In other words: California's "punishment" system has been as expensive as it has been ineffective. Verduin sees signs of change, in San Quentin's new warden Bob Ayers, for example, who Verduin believes is one of the strongest proponents of programs to "support public safety and prevent re-victimization in society."

The property on which San Quentin stands is one of the most beautiful spots in the state, just north of San Francisco in Marin County. It must be hard for prisoners to see surfers and boats gliding by all the time, we conclude as we stroll along with Verduin into a large courtyard where prisoners are walking, talking and working out. "That's why the motto of our program is 'Leaving prison before you get out,'" he answers promptly. "It is the only way to stay sane in a place like this."

As a devoted practitioner of meditation, Verduin knows that being locked behind steel bars isn't the worst kind of prison. As far as he is concerned, getting out of the other prison -- the one into which we lock ourselves -- is the main priority. But breaking free from the chains of trauma and unresolved hurt has proven to be at least as difficult as breaking out of a maximum- security prison. The reason why many people, even those who have never been behind bars, don't attempt an escape is that their prison can look so good. As long as there are iPods, televisions, computers, houses, careers, money, food and drinks, why bother about freedom?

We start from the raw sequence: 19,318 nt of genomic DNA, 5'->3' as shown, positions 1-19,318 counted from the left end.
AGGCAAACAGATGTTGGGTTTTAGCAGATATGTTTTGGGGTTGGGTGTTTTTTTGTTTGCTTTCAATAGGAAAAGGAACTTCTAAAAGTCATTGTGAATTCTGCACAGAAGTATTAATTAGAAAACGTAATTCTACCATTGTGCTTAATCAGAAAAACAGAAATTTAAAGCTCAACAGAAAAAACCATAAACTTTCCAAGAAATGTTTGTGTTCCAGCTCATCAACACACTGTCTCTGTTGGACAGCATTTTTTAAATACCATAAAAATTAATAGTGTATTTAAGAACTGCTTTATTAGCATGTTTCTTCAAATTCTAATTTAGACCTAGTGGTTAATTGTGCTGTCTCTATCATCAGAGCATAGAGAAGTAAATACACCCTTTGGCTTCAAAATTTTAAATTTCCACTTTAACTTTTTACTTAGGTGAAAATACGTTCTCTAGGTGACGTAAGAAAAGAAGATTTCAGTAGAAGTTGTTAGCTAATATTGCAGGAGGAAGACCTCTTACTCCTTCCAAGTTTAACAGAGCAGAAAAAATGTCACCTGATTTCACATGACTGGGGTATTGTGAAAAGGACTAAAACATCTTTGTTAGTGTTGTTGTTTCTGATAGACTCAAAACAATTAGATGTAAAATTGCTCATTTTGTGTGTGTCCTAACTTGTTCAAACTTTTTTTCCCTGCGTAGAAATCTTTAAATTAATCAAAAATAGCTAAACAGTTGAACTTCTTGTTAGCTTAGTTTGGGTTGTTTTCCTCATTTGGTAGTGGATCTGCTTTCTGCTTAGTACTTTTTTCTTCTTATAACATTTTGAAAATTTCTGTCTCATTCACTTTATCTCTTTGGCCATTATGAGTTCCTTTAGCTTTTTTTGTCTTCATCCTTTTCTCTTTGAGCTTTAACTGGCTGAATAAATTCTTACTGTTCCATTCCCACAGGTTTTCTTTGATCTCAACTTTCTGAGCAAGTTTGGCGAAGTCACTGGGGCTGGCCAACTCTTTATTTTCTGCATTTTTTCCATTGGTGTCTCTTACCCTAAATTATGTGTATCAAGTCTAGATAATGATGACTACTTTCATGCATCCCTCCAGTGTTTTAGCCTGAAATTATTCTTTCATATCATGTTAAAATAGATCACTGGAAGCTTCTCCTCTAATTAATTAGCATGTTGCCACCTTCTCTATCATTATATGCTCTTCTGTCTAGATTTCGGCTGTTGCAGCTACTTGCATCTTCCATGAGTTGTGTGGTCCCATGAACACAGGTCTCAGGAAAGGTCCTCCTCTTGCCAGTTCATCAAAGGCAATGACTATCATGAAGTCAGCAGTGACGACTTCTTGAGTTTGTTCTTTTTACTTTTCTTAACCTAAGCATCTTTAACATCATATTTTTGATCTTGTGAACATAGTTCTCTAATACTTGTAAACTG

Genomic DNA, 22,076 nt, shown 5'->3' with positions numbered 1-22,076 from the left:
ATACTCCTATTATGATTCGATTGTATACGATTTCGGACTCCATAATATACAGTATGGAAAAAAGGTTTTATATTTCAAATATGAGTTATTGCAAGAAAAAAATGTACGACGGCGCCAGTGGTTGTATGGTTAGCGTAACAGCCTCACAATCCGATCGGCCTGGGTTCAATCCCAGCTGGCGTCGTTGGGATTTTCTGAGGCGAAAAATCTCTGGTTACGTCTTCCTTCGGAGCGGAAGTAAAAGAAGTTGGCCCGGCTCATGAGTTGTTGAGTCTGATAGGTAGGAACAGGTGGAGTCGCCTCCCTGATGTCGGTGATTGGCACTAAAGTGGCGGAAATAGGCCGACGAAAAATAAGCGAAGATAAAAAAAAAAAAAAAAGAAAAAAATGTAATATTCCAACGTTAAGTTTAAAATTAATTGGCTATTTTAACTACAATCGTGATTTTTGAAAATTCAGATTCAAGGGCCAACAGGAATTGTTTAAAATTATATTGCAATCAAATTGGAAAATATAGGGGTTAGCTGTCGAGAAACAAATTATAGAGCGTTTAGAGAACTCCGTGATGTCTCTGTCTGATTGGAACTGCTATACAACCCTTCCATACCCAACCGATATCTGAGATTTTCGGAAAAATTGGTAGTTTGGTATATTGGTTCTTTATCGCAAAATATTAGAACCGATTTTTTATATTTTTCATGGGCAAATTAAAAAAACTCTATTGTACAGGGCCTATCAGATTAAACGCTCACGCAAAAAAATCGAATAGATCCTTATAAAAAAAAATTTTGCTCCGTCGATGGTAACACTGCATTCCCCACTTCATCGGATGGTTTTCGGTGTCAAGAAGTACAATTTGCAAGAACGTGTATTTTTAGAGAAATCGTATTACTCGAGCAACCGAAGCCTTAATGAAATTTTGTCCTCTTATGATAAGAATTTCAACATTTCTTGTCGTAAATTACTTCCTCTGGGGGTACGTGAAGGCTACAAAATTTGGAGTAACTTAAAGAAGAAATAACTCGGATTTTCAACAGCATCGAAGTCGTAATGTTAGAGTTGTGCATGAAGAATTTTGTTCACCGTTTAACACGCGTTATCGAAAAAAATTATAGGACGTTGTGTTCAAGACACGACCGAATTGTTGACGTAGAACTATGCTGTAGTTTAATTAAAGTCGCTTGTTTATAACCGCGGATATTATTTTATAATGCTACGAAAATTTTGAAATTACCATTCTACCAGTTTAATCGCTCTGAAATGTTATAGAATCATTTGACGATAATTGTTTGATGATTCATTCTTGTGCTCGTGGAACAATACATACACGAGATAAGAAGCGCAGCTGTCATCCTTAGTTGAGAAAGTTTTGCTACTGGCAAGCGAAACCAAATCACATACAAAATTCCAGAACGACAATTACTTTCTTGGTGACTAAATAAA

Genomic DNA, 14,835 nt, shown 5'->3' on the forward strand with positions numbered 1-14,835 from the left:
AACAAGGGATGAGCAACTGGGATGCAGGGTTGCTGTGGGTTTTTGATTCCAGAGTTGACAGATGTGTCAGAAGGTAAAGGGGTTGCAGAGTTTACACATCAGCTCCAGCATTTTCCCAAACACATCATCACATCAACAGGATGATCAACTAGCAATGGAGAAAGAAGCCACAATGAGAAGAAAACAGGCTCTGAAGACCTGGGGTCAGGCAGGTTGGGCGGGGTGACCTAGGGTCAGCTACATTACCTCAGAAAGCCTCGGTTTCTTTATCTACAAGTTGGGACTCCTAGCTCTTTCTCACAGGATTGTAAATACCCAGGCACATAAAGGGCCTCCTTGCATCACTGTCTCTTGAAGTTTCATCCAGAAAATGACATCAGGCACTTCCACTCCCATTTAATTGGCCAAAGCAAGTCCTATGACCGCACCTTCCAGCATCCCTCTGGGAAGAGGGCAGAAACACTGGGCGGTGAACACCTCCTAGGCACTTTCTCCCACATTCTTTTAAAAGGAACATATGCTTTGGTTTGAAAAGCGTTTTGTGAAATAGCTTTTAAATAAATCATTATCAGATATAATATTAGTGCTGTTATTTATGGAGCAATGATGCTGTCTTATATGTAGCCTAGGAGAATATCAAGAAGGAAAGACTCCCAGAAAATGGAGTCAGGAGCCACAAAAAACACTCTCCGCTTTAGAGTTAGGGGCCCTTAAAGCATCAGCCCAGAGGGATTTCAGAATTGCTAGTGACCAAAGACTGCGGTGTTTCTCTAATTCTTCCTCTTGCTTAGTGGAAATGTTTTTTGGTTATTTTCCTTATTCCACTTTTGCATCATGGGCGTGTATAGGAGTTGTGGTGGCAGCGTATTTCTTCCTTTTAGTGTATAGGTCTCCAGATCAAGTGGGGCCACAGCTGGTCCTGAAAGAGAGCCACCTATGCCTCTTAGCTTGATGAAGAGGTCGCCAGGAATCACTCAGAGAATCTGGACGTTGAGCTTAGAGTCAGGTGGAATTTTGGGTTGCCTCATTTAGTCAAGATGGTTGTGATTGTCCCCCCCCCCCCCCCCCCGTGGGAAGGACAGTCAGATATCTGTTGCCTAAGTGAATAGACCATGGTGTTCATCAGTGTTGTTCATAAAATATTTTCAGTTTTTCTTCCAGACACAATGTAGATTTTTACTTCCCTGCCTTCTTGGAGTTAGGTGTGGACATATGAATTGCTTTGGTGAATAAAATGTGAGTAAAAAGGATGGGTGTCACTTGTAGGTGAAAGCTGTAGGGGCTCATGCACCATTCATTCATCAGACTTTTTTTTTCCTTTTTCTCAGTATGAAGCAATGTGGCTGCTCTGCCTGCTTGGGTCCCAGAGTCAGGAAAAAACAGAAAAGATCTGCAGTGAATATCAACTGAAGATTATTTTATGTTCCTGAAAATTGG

That is the difference between the prisoners inside and outside San Quentin. When you are inside the penitentiary, your world and your prospects don't look so good and not much distracts you from yourself. That is why Verduin loves to work with these men. "When they are 'sick and tired of being sick and tired' and want to heal, there is an immediacy, an urgency, that's hard to find outside, which is very refreshing."

Walking into the shabby building where IPP's so-called Katargeo Group "holds the space" is like walking into a monastery or an ashram. The atmosphere is solemn, sobering, humbling. No fashionable clothes, no cell phones, no pretense. The main purpose of the meetings is to "sit in the fire" and face the deep-rooted pain that led to crime and murder. The men come together to remind one another of who they really are, as human beings, humble and imperfect, but deeply soulful and wizened as well. Most men have been at it for several years and have become masters in their own right. When you've been to hell and found your way back, you conduct yourself with a natural authority.

They have learned the hard way how to look within. Verduin explains, "One of the main priorities in the trainings at IPP is on something called 'impulse control.' You do this by learning to be able to witness your own experience. That's why we make space for contemplation in each class. This technique can make the difference between committing a crime and not."